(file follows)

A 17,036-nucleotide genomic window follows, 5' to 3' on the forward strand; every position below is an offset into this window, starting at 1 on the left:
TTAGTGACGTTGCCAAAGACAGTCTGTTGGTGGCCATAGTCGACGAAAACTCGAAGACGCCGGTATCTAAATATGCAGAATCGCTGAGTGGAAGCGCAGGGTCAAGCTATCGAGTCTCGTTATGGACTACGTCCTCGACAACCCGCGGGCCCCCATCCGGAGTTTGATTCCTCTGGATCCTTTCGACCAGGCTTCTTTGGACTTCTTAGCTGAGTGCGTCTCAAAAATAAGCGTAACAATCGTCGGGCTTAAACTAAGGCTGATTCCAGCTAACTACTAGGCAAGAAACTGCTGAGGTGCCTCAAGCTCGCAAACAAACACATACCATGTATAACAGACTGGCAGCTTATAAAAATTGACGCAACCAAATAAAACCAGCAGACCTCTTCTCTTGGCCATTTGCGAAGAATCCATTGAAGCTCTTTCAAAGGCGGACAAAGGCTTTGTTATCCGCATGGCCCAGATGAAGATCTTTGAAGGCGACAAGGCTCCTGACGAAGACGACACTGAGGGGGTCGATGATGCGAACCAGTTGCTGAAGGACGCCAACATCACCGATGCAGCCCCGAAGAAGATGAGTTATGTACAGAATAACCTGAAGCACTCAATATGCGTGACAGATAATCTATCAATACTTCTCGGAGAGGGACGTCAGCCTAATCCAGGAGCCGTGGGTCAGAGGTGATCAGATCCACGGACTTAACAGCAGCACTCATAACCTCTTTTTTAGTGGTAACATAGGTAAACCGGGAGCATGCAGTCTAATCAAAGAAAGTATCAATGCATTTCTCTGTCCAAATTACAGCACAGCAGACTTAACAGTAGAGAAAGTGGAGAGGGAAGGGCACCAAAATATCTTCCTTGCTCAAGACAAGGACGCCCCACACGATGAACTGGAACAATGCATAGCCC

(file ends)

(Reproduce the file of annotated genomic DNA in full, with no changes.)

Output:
A 17,036-nucleotide genomic window follows, 5' to 3' on the forward strand; every position below is an offset into this window, starting at 1 on the left:
TTAGTGACGTTGCCAAAGACAGTCTGTTGGTGGCCATAGTCGACGAAAACTCGAAGACGCCGGTATCTAAATATGCAGAATCGCTGAGTGGAAGCGCAGGGTCAAGCTATCGAGTCTCGTTATGGACTACGTCCTCGACAACCCGCGGGCCCCCATCCGGAGTTTGATTCCTCTGGATCCTTTCGACCAGGCTTCTTTGGACTTCTTAGCTGAGTGCGTCTCAAAAATAAGCGTAACAATCGTCGGGCTTAAACTAAGGCTGATTCCAGCTAACTACTAGGCAAGAAACTGCTGAGGTGCCTCAAGCTCGCAAACAAACACATACCATGTATAACAGACTGGCAGCTTATAAAAATTGACGCAACCAAATAAAACCAGCAGACCTCTTCTCTTGGCCATTTGCGAAGAATCCATTGAAGCTCTTTCAAAGGCGGACAAAGGCTTTGTTATCCGCATGGCCCAGATGAAGATCTTTGAAGGCGACAAGGCTCCTGACGAAGACGACACTGAGGGGGTCGATGATGCGAACCAGTTGCTGAAGGACGCCAACATCACCGATGCAGCCCCGAAGAAGATGAGTTATGTACAGAATAACCTGAAGCACTCAATATGCGTGACAGATAATCTATCAATACTTCTCGGAGAGGGACGTCAGCCTAATCCAGGAGCCGTGGGTCAGAGGTGATCAGATCCACGGACTTAACAGCAGCACTCATAACCTCTTTTTTAGTGGTAACATAGGTAAACCGGGAGCATGCAGTCTAATCAAAGAAAGTATCAATGCATTTCTCTGTCCAAATTACAGCACAGCAGACTTAACAGTAGAGAAAGTGGAGAGGGAAGGGCACCAAAATATCTTCCTTGCTCAAGACAAGGACGCCCCACACGATGAACTGGAACAATGCATAGCCC